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Railroading is everywhere, just look around!

Posted 21 hours ago by Jim Wrinn
A quick note from me to remind you to look for railroading all around you as you are out and about this summer. You never know when some slice of railroading will present itself. I was reminded of this last weekend when my family and I were taking a socially distanced day trip along Lake Michigan.   We arrived in Manitowoc, Wis., and drove toward the docks just in time for me to spot a familiar silhouette, the former Chesapeake & Ohio carferry Badger coming into port. Now set up t...
6

Two yanks in Montreal (in 2017) in pictures

Posted 4 days ago by Steve Sweeney
Your humble correspondent once had high-minded aspirations and sincere intentions of saying something appropriately meaningful about a 2017 visit to Montreal as a part-work trip part-vacation visit coinciding with the annual Wheel-Rail Interaction conference.  Having spent three years waiting for an inspiring muse, I gave up. Here are fun pictures and some captions.   ...
14

Signaling complicates positive train control

Posted 7 days ago by Steve Sweeney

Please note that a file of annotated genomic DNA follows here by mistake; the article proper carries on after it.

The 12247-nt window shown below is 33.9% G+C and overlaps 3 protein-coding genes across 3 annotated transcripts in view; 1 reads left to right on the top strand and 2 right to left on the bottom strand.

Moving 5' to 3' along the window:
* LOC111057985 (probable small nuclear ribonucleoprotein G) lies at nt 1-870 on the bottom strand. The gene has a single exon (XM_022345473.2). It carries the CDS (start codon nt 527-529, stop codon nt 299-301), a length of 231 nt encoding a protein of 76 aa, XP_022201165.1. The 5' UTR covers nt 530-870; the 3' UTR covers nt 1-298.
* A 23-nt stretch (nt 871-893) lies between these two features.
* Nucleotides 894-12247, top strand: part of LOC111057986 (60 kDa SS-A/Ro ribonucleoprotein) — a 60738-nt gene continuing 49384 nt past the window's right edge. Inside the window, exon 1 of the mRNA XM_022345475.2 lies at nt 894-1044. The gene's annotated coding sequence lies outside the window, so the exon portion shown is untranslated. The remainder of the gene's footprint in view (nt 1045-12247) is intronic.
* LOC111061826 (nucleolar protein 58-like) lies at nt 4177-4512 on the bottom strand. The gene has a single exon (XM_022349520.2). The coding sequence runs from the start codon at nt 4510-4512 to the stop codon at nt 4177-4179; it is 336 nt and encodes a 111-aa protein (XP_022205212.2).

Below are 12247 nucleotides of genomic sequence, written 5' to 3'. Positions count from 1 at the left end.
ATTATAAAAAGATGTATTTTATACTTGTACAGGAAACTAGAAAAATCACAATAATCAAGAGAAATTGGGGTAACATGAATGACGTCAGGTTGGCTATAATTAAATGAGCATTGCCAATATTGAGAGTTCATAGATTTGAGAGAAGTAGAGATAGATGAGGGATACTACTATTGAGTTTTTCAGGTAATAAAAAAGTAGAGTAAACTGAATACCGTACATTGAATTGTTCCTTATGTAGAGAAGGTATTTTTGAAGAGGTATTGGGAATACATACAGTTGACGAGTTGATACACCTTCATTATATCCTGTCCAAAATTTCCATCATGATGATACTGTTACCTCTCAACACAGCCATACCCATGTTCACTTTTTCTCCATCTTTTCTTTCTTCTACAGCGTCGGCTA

Let's talk about signals. Why do railroads even have them? Why are they different? And what does that mean for positive train control? For starters ... signals control trains. You knew that, of course. So let's state the obvious: A railroad with only one train, like many small shortline or industrial railroads (or the typical toy train under a Christmas tree), does not need signals.When signals come in handy is when railroads want to run two or more trains along one stretch of track. Tra...
26

CSX's Sand Patch Grade: A place I should have visited long ago

Posted 25 days ago by Jim Wrinn
SAND PATCH, Pa. – I am now at a stage in life where I am grateful for my life’s experiences, especially those that I’ve had in the enjoyment of train life. At 59, I’m far from done, but I am also feeling a sense of urgency to get to places that I’ve long read about in the pages of Trains or on www.TrainsMag.com. Today, was one of those days.   I’ve heard about Sand Patch grade on the Baltimore & Ohio for all my life. It’s the busy mountain...